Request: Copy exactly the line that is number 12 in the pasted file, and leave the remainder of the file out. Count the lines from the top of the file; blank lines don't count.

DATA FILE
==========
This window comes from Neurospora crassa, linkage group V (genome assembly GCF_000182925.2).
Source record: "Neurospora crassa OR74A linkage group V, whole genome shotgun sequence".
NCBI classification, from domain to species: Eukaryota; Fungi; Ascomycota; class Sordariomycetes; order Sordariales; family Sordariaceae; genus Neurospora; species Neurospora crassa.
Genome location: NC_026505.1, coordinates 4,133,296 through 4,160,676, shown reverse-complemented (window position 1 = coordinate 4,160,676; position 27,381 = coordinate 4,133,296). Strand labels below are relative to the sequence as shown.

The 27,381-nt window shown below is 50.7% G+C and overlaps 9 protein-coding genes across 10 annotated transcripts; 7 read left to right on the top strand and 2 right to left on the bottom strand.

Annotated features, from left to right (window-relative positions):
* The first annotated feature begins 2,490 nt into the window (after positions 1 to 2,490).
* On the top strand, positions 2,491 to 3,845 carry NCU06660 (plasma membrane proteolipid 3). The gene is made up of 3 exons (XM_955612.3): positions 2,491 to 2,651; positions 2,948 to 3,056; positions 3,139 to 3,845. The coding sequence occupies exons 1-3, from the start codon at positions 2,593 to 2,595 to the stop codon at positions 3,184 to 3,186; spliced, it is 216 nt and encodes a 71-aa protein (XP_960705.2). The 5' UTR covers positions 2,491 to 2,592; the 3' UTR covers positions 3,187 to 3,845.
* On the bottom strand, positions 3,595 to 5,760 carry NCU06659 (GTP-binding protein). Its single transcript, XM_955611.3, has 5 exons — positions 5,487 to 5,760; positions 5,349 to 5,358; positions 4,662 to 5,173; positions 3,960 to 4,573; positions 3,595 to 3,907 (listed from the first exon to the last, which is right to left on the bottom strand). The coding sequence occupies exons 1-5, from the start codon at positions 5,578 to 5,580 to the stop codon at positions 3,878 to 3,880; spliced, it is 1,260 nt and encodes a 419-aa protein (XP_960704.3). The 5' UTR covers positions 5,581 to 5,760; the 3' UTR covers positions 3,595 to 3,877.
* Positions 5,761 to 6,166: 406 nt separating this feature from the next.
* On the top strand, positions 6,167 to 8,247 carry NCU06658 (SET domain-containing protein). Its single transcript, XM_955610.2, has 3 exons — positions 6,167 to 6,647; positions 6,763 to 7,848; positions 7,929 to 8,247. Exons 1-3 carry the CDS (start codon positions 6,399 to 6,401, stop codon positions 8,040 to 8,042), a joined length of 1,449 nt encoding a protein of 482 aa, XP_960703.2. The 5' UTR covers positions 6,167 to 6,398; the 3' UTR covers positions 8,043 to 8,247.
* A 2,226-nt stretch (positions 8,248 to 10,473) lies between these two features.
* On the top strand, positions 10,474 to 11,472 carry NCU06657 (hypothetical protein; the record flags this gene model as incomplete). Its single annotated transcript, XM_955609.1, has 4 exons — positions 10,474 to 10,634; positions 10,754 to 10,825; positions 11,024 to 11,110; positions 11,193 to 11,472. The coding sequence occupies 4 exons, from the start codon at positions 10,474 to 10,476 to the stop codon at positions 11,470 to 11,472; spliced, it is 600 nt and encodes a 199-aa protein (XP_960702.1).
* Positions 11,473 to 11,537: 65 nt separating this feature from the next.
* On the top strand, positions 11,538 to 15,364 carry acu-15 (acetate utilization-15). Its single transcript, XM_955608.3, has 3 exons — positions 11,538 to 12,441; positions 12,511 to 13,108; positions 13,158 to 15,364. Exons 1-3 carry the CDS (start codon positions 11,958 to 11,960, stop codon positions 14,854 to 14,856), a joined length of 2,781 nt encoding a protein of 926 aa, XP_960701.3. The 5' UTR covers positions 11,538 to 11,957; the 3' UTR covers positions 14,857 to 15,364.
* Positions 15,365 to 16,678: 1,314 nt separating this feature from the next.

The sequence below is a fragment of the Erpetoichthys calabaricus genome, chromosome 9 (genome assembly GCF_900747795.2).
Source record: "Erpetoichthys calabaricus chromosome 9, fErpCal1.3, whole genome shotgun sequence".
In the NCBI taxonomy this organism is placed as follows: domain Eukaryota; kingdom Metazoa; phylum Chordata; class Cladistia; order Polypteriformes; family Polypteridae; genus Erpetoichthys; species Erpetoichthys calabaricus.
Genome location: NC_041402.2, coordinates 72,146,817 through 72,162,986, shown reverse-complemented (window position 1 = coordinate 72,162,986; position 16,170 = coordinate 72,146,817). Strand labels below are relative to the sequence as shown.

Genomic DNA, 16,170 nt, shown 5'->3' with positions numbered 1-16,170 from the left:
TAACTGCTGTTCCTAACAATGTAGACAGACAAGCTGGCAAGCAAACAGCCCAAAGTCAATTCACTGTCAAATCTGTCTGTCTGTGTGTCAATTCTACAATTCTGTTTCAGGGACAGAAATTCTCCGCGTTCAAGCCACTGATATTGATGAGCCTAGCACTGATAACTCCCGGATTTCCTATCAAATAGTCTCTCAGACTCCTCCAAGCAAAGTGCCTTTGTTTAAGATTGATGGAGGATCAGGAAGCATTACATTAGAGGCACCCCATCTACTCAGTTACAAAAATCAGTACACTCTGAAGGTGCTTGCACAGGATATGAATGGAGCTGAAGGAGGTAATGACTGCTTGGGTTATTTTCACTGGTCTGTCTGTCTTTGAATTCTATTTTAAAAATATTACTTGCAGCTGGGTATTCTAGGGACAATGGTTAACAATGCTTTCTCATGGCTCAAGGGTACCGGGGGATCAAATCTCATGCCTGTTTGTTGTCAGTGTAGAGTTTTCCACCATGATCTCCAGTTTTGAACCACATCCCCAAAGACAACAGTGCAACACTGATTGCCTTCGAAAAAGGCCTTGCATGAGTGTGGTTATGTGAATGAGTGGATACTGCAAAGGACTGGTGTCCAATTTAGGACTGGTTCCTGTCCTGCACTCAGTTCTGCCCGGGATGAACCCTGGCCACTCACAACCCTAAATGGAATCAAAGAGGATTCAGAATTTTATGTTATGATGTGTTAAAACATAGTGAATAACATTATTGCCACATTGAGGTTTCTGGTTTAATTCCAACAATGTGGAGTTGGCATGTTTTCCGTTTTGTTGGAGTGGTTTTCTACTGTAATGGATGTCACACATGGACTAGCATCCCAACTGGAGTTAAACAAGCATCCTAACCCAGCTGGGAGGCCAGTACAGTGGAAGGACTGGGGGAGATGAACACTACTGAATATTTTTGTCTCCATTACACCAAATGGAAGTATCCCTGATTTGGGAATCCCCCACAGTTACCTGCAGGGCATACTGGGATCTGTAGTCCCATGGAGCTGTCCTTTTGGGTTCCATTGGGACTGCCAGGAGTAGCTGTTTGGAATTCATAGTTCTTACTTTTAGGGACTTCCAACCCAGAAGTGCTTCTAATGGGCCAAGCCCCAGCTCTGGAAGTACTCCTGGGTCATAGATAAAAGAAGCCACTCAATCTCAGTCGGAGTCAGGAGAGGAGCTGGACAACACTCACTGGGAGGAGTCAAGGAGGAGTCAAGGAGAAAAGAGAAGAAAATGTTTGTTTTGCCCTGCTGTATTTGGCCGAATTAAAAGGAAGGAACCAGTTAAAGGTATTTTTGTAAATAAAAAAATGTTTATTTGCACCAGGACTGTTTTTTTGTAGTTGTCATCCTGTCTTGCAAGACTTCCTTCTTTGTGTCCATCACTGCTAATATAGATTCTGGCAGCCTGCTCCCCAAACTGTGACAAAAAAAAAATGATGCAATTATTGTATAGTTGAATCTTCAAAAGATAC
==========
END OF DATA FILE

* A 2,226-nt stretch (positions 8,248 to 10,473) lies between these two features.